Bran. The outer layer of the oat grain concentrates the highest amounts of fiber. Oat bran has been associated with cardiovascular benefits as well as blood sugar control and bowel regularity.
Flour. Oat ﬂour is obtained from grounding the whole oat grain, and it is commonly used in baking as well as for thickening soups and stews.
Vegetable milk. After being soaked overnight, oats can be blended and strained to obtain a liquid that is called oat milk. A thicker version, with less amount of water, is known as oat cream.
Herbal Remedies & Supplements
- Did you know?
Oat grains have the highest amount of oil among cereals, with up to 18% oil by grain weight.
Oil. Oat oil is rich in polyunsaturated fatty acids, including omegas-6 and 9 as well as vitamin E, a powerful antioxidant. It is helpful for treating eczema as well as dry or damaged hair.
Liquid extract. Obtained from cold pressing green oats, this liquid extract has been touted as a cognitive enhancer; however, studies are inconclusive. It has mild anti-anxiety effects, also helping reduce inflammation and skin irritations.
Cream. Because of their antioxidant, anti-inflammatory, and moisturizing properties, oats - as well as oat oil - can be used in the preparation of homemade body creams.
Capsules. Oat capsules contain either oat liquid extract, oat oil, or oat bran and can be consumed in standardized daily doses in order to control cholesterol, alleviate constipation, reduce anxiety, or improve skin health.
Research indicates than oat bran supplements are more effective than wheat bran for cardiovascular health.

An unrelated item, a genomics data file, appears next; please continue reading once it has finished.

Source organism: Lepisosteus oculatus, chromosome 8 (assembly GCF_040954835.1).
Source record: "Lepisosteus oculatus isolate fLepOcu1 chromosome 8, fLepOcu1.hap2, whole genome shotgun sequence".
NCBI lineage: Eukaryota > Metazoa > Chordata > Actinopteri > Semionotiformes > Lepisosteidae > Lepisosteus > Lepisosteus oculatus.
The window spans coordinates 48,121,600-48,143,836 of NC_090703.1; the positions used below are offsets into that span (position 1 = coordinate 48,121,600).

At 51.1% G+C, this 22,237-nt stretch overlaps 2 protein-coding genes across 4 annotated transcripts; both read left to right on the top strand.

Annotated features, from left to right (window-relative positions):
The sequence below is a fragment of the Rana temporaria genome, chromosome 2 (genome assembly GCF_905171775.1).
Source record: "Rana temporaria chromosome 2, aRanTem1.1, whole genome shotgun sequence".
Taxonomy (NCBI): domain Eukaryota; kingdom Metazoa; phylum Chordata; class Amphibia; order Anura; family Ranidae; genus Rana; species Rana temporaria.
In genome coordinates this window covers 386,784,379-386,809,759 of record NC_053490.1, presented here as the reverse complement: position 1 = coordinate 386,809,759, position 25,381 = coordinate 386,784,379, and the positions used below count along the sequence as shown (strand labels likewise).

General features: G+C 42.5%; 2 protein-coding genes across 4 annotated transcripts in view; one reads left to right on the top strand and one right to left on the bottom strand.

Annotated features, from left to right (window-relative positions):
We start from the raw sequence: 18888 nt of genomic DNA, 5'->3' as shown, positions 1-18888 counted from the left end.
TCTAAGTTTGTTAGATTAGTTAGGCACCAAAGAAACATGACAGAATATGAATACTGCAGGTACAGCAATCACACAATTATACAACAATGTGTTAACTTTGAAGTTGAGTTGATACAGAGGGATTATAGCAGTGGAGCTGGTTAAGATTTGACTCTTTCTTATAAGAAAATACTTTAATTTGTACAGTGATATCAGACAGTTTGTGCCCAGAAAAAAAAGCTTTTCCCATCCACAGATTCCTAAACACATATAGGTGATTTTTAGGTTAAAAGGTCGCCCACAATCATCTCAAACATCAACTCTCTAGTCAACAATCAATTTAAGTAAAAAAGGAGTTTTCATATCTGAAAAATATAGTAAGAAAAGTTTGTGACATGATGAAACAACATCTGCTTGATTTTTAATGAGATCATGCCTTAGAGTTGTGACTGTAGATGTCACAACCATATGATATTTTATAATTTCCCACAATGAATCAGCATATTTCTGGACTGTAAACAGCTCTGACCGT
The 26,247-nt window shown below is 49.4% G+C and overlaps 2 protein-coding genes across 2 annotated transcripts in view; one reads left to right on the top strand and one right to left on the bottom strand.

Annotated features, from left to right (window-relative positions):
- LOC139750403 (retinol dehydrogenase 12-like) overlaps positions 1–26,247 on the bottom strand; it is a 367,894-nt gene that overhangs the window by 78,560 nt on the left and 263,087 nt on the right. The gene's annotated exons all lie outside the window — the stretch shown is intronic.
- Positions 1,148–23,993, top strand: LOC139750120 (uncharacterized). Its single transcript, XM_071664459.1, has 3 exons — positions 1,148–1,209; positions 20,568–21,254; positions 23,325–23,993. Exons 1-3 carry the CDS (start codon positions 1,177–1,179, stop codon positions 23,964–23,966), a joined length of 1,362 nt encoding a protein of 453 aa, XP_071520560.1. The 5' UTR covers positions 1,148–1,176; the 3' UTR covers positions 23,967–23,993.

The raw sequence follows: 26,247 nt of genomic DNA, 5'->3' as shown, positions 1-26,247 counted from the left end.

- Where to buy Supermarkets, Specialized health stores, Online herb stores
In most of their natural forms, oats are available all year round in most supermarkets and health food stores. The most common presentation is the simply processed grain or the finely ground flour. Less popular forms of oats, such as whole oat groats, steel cut oats, and Scottish oatmeal, are easier to purchase online.
Herbal Remedies & Supplements
Oat preparations, such as oil and liquid extract as well as oat capsules, can be found in specialized health stores; however, online retailers usually store a greater variety of brands at competitive prices.
- Life cycle Annual
- Harvested parts Seeds, Stem
- Light requirements Full sun
- Soil Medium (loam)
- Growing habitat Temperate climates
- Pre-germination seed treatment Soaking
The oats plant is an annual tall grass that is highly adaptable, though it grows best in temperate regions. This important cereal crop is predominantly cultivated in American and European countries, mainly Russia, Canada, and the United States of America, mostly because it has a lower summer heat requirement and a greater tolerance of rain than other cereals.
The oats plant needs full sun and open ground to fully flourish.